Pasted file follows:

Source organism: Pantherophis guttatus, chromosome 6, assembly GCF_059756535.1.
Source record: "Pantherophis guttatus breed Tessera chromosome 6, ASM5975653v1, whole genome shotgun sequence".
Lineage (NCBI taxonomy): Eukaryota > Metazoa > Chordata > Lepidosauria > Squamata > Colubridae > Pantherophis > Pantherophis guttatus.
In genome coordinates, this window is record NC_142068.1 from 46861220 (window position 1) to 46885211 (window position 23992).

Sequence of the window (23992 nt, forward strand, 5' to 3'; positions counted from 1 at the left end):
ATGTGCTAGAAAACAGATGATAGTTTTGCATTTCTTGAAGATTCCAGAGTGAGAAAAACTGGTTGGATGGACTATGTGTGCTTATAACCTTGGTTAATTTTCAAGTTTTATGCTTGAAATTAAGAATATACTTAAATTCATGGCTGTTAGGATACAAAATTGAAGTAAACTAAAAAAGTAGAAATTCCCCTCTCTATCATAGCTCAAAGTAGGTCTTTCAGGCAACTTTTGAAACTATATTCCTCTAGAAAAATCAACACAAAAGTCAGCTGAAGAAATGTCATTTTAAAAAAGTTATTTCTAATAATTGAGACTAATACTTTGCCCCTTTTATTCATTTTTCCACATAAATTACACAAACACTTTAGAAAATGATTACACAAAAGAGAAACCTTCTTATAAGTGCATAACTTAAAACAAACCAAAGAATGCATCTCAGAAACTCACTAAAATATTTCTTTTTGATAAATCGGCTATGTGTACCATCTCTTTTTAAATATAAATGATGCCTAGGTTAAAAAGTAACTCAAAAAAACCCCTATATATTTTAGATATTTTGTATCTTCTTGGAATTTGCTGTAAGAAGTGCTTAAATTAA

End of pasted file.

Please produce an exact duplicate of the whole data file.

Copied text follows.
Source organism: Pantherophis guttatus, chromosome 6, assembly GCF_059756535.1.
Source record: "Pantherophis guttatus breed Tessera chromosome 6, ASM5975653v1, whole genome shotgun sequence".
Lineage (NCBI taxonomy): Eukaryota > Metazoa > Chordata > Lepidosauria > Squamata > Colubridae > Pantherophis > Pantherophis guttatus.
In genome coordinates, this window is record NC_142068.1 from 46861220 (window position 1) to 46885211 (window position 23992).

Sequence of the window (23992 nt, forward strand, 5' to 3'; positions counted from 1 at the left end):
ATGTGCTAGAAAACAGATGATAGTTTTGCATTTCTTGAAGATTCCAGAGTGAGAAAAACTGGTTGGATGGACTATGTGTGCTTATAACCTTGGTTAATTTTCAAGTTTTATGCTTGAAATTAAGAATATACTTAAATTCATGGCTGTTAGGATACAAAATTGAAGTAAACTAAAAAAGTAGAAATTCCCCTCTCTATCATAGCTCAAAGTAGGTCTTTCAGGCAACTTTTGAAACTATATTCCTCTAGAAAAATCAACACAAAAGTCAGCTGAAGAAATGTCATTTTAAAAAAGTTATTTCTAATAATTGAGACTAATACTTTGCCCCTTTTATTCATTTTTCCACATAAATTACACAAACACTTTAGAAAATGATTACACAAAAGAGAAACCTTCTTATAAGTGCATAACTTAAAACAAACCAAAGAATGCATCTCAGAAACTCACTAAAATATTTCTTTTTGATAAATCGGCTATGTGTACCATCTCTTTTTAAATATAAATGATGCCTAGGTTAAAAAGTAACTCAAAAAAACCCCTATATATTTTAGATATTTTGTATCTTCTTGGAATTTGCTGTAAGAAGTGCTTAAATTAA